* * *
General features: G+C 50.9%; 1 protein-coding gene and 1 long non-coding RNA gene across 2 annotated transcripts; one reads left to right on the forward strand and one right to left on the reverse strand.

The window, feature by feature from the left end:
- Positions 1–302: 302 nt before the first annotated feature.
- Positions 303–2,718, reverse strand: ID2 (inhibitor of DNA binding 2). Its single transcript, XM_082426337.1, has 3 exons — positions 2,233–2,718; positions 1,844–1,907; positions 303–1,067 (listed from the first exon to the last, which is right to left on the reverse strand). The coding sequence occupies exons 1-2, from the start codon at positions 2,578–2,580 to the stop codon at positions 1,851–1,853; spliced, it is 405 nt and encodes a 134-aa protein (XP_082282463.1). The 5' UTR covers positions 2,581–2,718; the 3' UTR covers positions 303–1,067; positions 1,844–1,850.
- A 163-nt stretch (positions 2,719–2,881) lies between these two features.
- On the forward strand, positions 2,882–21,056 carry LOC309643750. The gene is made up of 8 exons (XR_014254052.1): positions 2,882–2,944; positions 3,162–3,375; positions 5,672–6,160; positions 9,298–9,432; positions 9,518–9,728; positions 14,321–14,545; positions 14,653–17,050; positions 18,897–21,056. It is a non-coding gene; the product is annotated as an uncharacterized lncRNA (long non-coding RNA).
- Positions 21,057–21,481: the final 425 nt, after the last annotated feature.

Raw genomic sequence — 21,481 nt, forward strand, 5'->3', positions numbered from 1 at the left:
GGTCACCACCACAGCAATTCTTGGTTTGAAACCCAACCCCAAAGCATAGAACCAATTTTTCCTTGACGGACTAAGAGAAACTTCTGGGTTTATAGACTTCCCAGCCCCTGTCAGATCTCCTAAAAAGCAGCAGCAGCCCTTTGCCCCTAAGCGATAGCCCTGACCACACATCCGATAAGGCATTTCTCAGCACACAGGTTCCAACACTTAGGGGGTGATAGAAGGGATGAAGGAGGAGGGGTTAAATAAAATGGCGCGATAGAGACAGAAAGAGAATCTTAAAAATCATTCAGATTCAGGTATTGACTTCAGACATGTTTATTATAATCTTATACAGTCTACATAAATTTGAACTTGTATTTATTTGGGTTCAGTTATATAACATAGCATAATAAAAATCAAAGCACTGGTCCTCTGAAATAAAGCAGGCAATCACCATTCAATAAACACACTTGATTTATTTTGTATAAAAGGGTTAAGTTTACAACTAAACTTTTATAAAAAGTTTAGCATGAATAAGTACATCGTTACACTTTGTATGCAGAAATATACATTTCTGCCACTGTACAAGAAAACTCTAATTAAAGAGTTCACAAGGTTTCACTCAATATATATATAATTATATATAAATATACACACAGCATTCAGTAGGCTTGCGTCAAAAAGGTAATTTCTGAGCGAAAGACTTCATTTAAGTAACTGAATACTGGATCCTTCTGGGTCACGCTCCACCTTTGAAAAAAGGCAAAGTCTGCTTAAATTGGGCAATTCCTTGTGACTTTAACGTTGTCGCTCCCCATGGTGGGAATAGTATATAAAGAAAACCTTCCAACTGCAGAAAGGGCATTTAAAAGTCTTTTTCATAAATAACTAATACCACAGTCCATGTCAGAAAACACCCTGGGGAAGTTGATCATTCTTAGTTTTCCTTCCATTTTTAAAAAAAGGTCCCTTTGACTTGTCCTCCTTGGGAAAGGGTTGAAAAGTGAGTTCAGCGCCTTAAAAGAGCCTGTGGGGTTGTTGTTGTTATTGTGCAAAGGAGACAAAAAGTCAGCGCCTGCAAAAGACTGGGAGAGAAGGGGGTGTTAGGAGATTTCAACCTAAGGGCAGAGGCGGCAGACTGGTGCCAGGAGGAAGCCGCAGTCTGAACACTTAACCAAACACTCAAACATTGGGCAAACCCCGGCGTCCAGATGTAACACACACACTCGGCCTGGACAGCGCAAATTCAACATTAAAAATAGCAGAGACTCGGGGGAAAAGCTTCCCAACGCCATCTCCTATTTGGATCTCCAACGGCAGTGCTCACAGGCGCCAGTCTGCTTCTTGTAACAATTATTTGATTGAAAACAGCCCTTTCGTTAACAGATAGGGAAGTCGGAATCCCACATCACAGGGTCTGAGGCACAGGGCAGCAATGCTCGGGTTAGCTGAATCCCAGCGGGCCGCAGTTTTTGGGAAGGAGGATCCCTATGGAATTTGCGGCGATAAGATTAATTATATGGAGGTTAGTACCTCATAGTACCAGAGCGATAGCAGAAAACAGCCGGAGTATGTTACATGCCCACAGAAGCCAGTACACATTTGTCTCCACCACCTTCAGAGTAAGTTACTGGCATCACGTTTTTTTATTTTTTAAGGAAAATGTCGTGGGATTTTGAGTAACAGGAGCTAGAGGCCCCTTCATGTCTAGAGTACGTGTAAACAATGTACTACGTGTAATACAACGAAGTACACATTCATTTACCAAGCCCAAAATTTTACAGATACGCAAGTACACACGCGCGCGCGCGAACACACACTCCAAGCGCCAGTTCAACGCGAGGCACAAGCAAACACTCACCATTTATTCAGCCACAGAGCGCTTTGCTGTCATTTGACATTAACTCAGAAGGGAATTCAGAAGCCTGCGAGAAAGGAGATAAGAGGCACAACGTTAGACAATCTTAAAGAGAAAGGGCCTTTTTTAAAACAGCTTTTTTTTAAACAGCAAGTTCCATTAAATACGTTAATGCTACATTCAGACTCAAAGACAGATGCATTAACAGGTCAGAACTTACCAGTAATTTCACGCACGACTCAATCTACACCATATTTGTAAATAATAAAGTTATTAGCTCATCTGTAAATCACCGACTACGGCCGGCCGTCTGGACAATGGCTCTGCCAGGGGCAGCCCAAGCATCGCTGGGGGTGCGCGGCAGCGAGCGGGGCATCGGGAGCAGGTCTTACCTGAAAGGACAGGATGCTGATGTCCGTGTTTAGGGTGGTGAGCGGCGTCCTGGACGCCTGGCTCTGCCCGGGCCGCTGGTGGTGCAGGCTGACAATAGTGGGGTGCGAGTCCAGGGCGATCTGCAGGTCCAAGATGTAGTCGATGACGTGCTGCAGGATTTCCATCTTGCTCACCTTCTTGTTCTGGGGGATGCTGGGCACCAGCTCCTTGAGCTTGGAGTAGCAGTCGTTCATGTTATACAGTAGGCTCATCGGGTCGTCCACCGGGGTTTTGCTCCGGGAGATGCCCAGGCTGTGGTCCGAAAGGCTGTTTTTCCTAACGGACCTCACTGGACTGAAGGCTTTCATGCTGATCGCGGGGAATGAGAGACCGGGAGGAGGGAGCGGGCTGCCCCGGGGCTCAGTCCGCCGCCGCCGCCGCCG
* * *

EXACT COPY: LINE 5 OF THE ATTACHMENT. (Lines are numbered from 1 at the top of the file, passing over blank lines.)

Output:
- A 163-nt stretch (positions 2,719–2,881) lies between these two features.